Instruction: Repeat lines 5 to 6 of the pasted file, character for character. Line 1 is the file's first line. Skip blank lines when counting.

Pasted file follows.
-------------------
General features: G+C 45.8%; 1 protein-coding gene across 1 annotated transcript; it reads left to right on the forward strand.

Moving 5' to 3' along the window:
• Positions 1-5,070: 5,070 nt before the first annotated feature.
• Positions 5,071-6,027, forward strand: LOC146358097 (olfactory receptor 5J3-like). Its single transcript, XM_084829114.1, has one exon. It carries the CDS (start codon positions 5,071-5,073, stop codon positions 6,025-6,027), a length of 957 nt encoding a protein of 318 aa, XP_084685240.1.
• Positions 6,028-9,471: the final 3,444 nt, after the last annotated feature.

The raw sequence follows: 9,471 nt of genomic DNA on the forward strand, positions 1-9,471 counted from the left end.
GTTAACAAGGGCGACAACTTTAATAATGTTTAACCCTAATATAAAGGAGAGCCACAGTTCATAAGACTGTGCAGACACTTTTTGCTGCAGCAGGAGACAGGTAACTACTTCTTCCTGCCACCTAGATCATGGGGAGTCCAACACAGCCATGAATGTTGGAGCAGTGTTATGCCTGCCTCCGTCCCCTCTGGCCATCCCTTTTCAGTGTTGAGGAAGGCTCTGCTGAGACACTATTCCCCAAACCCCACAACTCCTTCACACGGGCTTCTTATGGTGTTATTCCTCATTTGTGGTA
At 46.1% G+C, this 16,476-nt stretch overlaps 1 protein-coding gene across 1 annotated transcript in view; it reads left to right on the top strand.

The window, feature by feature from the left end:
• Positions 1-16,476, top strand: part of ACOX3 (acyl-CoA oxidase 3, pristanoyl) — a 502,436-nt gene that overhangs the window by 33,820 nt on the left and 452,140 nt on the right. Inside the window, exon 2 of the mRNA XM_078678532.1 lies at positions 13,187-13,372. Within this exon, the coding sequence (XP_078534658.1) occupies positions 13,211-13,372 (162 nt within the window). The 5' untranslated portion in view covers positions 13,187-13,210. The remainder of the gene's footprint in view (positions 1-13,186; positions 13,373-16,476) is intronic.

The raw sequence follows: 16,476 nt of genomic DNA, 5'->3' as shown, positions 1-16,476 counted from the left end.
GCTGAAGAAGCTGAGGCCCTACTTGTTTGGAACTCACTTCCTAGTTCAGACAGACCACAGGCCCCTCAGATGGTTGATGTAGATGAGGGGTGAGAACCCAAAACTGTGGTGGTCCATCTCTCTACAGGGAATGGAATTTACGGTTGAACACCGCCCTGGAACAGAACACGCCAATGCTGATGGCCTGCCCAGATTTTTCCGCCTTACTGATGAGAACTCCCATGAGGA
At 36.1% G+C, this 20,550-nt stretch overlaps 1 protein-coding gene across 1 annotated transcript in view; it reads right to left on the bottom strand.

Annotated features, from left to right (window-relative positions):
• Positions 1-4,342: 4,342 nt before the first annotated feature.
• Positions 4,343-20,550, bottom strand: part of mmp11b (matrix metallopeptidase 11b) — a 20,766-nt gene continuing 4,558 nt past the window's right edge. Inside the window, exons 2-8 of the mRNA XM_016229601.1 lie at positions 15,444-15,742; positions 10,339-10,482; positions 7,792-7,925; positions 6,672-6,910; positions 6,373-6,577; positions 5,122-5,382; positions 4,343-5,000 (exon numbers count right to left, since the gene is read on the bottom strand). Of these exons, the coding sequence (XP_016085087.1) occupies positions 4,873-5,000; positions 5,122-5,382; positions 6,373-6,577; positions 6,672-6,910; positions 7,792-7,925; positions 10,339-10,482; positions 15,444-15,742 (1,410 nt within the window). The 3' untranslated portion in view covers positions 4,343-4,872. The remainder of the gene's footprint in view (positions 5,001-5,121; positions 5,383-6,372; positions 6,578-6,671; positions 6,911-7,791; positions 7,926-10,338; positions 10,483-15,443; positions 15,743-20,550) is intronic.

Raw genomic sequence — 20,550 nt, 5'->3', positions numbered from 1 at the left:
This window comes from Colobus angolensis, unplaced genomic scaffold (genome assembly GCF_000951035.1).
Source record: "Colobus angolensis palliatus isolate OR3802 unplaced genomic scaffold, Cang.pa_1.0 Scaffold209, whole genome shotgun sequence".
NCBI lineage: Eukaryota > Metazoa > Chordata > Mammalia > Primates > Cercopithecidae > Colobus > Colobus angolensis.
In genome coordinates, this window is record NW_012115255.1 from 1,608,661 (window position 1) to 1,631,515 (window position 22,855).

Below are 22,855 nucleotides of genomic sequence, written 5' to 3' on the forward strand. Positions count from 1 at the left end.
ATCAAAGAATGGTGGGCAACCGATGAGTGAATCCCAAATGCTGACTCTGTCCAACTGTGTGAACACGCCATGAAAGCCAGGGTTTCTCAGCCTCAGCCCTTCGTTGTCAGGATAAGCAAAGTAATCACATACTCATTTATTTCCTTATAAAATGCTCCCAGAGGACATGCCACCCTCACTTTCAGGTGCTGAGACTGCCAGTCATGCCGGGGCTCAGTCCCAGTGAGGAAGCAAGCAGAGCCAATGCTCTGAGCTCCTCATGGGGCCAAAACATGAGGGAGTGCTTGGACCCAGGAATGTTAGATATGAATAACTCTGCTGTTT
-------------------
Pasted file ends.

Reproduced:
• Positions 6,028-9,471: the final 3,444 nt, after the last annotated feature.

The raw sequence follows: 9,471 nt of genomic DNA on the forward strand, positions 1-9,471 counted from the left end.